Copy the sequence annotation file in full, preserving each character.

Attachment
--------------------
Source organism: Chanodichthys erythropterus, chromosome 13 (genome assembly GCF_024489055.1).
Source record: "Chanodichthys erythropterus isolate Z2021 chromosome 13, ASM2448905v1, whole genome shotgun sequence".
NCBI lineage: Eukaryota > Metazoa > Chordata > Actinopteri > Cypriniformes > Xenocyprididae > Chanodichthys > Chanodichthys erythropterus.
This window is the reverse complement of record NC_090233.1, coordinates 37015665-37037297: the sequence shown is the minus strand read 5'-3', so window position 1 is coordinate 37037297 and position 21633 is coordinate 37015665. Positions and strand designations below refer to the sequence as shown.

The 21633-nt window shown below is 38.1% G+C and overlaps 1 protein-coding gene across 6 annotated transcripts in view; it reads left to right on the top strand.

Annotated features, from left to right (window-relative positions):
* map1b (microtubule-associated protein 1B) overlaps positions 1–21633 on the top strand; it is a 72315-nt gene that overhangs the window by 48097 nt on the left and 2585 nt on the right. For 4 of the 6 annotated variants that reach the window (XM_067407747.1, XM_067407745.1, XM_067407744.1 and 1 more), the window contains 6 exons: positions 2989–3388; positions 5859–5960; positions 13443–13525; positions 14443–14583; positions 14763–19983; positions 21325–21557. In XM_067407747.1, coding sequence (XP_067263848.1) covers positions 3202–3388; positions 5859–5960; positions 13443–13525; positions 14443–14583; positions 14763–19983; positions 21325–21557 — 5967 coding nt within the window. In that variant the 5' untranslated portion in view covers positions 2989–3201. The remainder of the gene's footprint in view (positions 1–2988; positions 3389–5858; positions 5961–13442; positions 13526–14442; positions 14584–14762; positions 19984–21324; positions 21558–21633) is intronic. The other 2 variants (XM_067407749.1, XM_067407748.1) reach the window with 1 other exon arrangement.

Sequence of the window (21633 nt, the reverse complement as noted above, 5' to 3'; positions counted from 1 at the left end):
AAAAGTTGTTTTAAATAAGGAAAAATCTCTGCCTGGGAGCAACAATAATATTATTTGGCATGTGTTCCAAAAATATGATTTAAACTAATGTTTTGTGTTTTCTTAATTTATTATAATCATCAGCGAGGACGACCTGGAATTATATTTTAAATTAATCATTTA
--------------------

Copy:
Source organism: Chanodichthys erythropterus, chromosome 13 (genome assembly GCF_024489055.1).
Source record: "Chanodichthys erythropterus isolate Z2021 chromosome 13, ASM2448905v1, whole genome shotgun sequence".
NCBI lineage: Eukaryota > Metazoa > Chordata > Actinopteri > Cypriniformes > Xenocyprididae > Chanodichthys > Chanodichthys erythropterus.
This window is the reverse complement of record NC_090233.1, coordinates 37015665-37037297: the sequence shown is the minus strand read 5'-3', so window position 1 is coordinate 37037297 and position 21633 is coordinate 37015665. Positions and strand designations below refer to the sequence as shown.

The 21633-nt window shown below is 38.1% G+C and overlaps 1 protein-coding gene across 6 annotated transcripts in view; it reads left to right on the top strand.

Annotated features, from left to right (window-relative positions):
* map1b (microtubule-associated protein 1B) overlaps positions 1–21633 on the top strand; it is a 72315-nt gene that overhangs the window by 48097 nt on the left and 2585 nt on the right. For 4 of the 6 annotated variants that reach the window (XM_067407747.1, XM_067407745.1, XM_067407744.1 and 1 more), the window contains 6 exons: positions 2989–3388; positions 5859–5960; positions 13443–13525; positions 14443–14583; positions 14763–19983; positions 21325–21557. In XM_067407747.1, coding sequence (XP_067263848.1) covers positions 3202–3388; positions 5859–5960; positions 13443–13525; positions 14443–14583; positions 14763–19983; positions 21325–21557 — 5967 coding nt within the window. In that variant the 5' untranslated portion in view covers positions 2989–3201. The remainder of the gene's footprint in view (positions 1–2988; positions 3389–5858; positions 5961–13442; positions 13526–14442; positions 14584–14762; positions 19984–21324; positions 21558–21633) is intronic. The other 2 variants (XM_067407749.1, XM_067407748.1) reach the window with 1 other exon arrangement.

Sequence of the window (21633 nt, the reverse complement as noted above, 5' to 3'; positions counted from 1 at the left end):
AAAAGTTGTTTTAAATAAGGAAAAATCTCTGCCTGGGAGCAACAATAATATTATTTGGCATGTGTTCCAAAAATATGATTTAAACTAATGTTTTGTGTTTTCTTAATTTATTATAATCATCAGCGAGGACGACCTGGAATTATATTTTAAATTAATCATTTA